System.out.println("Number of array elements: " + SEARCH_ARRAY.length);

        int dim = SEARCH_ARRAY.length / numOfThreads;

        final ForkJoinPool pool = new ForkJoinPool(numOfThreads);

        final int n = SEARCH_ARRAY.length;

        // we start the execution with the fork/join framework
        long startTime = System.nanoTime();
        int numOfOcc = pool.invoke(new RecursiveCountOfX(0, n - 1, dim));

        System.out.printf("Total number of occurrences of the element " + TO_FIND + ": " + numOfOcc + "\n");
        long endTime = System.nanoTime();
        System.out.println("Solution with Fork/Join:  " + ((endTime - startTime)/1000000.0) + " milliseconds");

        // we calculate the result with a "classic" loop
        numOfOcc = 0;
        long startTime2 = System.nanoTime();
        for (int k :SEARCH_ARRAY) {
            if (k == TO_FIND) {
                numOfOcc++;
            }
        }

        System.out.printf("Total number of occurrences of the element "
                          + TO_FIND + ": " + numOfOcc + "\n");
        long endTime2 = System.nanoTime();
        System.out.println("Solution with a classic loop:  " + ((endTime2 - startTime2)/1000000.0) + " milliseconds");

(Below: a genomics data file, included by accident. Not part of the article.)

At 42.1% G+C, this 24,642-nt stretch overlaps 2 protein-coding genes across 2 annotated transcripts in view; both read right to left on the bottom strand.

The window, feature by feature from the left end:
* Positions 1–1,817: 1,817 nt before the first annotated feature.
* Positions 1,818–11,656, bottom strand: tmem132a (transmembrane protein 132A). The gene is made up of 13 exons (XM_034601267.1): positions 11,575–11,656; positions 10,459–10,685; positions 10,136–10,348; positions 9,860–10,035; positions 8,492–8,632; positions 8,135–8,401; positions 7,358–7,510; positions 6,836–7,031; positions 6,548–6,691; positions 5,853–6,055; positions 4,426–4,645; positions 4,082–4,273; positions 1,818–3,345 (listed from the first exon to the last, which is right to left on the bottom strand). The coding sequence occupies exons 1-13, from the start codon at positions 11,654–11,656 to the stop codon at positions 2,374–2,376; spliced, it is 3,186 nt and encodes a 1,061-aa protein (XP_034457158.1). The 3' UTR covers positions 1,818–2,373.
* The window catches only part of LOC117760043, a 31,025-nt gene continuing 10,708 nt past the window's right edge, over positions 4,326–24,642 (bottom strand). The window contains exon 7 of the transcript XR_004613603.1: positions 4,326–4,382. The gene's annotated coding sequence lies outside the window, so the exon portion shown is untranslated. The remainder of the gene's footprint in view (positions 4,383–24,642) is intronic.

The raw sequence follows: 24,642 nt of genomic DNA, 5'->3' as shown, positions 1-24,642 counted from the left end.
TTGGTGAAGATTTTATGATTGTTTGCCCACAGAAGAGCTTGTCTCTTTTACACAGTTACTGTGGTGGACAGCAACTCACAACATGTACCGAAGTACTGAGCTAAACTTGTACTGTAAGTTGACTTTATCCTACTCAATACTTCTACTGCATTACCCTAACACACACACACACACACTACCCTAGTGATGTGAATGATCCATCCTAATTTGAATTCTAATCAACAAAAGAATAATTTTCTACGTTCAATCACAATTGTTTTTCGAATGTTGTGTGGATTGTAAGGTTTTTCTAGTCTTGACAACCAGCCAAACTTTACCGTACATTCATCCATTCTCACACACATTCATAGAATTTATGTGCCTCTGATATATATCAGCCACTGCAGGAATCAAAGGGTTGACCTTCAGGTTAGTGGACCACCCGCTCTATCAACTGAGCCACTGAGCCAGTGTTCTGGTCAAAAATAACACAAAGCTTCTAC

}


    static class RecursiveCountOfX extends RecursiveTask<Integer> {

        int start, end, dim;

        public RecursiveCountOfX(final int start, final int end, final int dim) {
            this.start = start;
            this.end = end;
            this.dim = dim;
        }

        @Override
        public Integer compute() {

            if ((this.end - this.start) < this.dim) {
                int ris = 0;
                for (int i = this.start; i <= this.end; i++) {
                    if (SEARCH_ARRAY[i] == TO_FIND) {
                        ris++;
                    }
                }

                return ris;
            }

            final int mid = (this.start + this.end) / 2;

            final RecursiveCountOfX subTask1 = new RecursiveCountOfX(this.start, mid, this.dim);

            subTask1.fork();

            final RecursiveCountOfX subTask2 = new RecursiveCountOfX(mid + 1, this.end, this.dim);

            return subTask2.compute() + subTask1.join() ;
        }
    }
}

Running the program on an initial size of the input array of 1 million elements, we get the following result:

Number of processors: 4
Number of array elements: 1000000
Total number of occurrences of the element 1: 9962
Solution with Fork/Join:  12.847316 milliseconds
Total number of occurrences of the element 1: 9962
Solution with a classic loop:  3.085275 milliseconds

From this single run it seems to be a significant difference in favor of the simple execution based on a normal loop that iterates through all the elements and compares them with the value of which we need to count instances.
Before proceeding with the analysis of the results obtained with a series of 5 runs for each input size, we can try to increase the size of the input array to 5 million elements and see if we can notice some difference:

Number of processors: 4
Number of array elements: 5000000
Total number of occurrences of the element: 49886
Solution with Fork/Join:  11.151486 milliseconds
Total number of occurrences of the element: 49886